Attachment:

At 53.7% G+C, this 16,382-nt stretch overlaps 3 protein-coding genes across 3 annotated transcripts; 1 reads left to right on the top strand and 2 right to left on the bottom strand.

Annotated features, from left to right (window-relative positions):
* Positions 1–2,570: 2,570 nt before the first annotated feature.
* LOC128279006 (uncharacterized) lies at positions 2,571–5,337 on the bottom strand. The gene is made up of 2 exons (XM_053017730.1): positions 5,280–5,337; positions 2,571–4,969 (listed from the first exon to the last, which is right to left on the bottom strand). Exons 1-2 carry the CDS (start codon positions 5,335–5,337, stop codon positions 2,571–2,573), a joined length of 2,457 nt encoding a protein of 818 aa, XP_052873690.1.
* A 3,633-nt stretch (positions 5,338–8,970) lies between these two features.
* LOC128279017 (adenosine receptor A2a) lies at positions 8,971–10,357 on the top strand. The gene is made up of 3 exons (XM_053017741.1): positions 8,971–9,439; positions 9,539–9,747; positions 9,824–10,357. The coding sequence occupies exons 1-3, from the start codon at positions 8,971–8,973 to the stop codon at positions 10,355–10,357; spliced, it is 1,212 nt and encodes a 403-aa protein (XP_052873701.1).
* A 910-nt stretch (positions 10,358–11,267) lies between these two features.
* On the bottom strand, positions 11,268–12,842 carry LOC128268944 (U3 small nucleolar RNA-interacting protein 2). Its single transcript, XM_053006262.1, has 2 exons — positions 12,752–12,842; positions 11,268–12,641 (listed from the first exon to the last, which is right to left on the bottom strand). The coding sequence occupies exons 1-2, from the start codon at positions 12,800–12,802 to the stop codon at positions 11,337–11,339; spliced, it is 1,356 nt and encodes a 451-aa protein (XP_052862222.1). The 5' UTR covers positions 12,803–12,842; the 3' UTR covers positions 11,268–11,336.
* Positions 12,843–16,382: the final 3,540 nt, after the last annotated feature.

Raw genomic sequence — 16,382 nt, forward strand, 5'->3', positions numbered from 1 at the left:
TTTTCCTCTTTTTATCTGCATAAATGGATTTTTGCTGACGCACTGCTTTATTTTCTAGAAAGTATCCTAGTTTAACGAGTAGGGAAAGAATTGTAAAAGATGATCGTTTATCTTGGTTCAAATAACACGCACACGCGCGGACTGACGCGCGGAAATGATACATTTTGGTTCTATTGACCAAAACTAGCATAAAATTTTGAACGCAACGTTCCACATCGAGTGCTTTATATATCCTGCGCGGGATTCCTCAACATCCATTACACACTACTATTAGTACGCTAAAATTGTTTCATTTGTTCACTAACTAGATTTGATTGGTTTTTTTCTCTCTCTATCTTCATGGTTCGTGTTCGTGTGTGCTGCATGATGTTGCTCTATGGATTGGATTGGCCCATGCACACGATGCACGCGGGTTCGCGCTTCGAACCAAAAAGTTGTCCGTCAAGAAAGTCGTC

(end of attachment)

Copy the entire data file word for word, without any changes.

At 53.7% G+C, this 16,382-nt stretch overlaps 3 protein-coding genes across 3 annotated transcripts; 1 reads left to right on the top strand and 2 right to left on the bottom strand.

Annotated features, from left to right (window-relative positions):
* Positions 1–2,570: 2,570 nt before the first annotated feature.
* LOC128279006 (uncharacterized) lies at positions 2,571–5,337 on the bottom strand. The gene is made up of 2 exons (XM_053017730.1): positions 5,280–5,337; positions 2,571–4,969 (listed from the first exon to the last, which is right to left on the bottom strand). Exons 1-2 carry the CDS (start codon positions 5,335–5,337, stop codon positions 2,571–2,573), a joined length of 2,457 nt encoding a protein of 818 aa, XP_052873690.1.
* A 3,633-nt stretch (positions 5,338–8,970) lies between these two features.
* LOC128279017 (adenosine receptor A2a) lies at positions 8,971–10,357 on the top strand. The gene is made up of 3 exons (XM_053017741.1): positions 8,971–9,439; positions 9,539–9,747; positions 9,824–10,357. The coding sequence occupies exons 1-3, from the start codon at positions 8,971–8,973 to the stop codon at positions 10,355–10,357; spliced, it is 1,212 nt and encodes a 403-aa protein (XP_052873701.1).
* A 910-nt stretch (positions 10,358–11,267) lies between these two features.
* On the bottom strand, positions 11,268–12,842 carry LOC128268944 (U3 small nucleolar RNA-interacting protein 2). Its single transcript, XM_053006262.1, has 2 exons — positions 12,752–12,842; positions 11,268–12,641 (listed from the first exon to the last, which is right to left on the bottom strand). The coding sequence occupies exons 1-2, from the start codon at positions 12,800–12,802 to the stop codon at positions 11,337–11,339; spliced, it is 1,356 nt and encodes a 451-aa protein (XP_052862222.1). The 5' UTR covers positions 12,803–12,842; the 3' UTR covers positions 11,268–11,336.
* Positions 12,843–16,382: the final 3,540 nt, after the last annotated feature.

Raw genomic sequence — 16,382 nt, forward strand, 5'->3', positions numbered from 1 at the left:
TTTTCCTCTTTTTATCTGCATAAATGGATTTTTGCTGACGCACTGCTTTATTTTCTAGAAAGTATCCTAGTTTAACGAGTAGGGAAAGAATTGTAAAAGATGATCGTTTATCTTGGTTCAAATAACACGCACACGCGCGGACTGACGCGCGGAAATGATACATTTTGGTTCTATTGACCAAAACTAGCATAAAATTTTGAACGCAACGTTCCACATCGAGTGCTTTATATATCCTGCGCGGGATTCCTCAACATCCATTACACACTACTATTAGTACGCTAAAATTGTTTCATTTGTTCACTAACTAGATTTGATTGGTTTTTTTCTCTCTCTATCTTCATGGTTCGTGTTCGTGTGTGCTGCATGATGTTGCTCTATGGATTGGATTGGCCCATGCACACGATGCACGCGGGTTCGCGCTTCGAACCAAAAAGTTGTCCGTCAAGAAAGTCGTC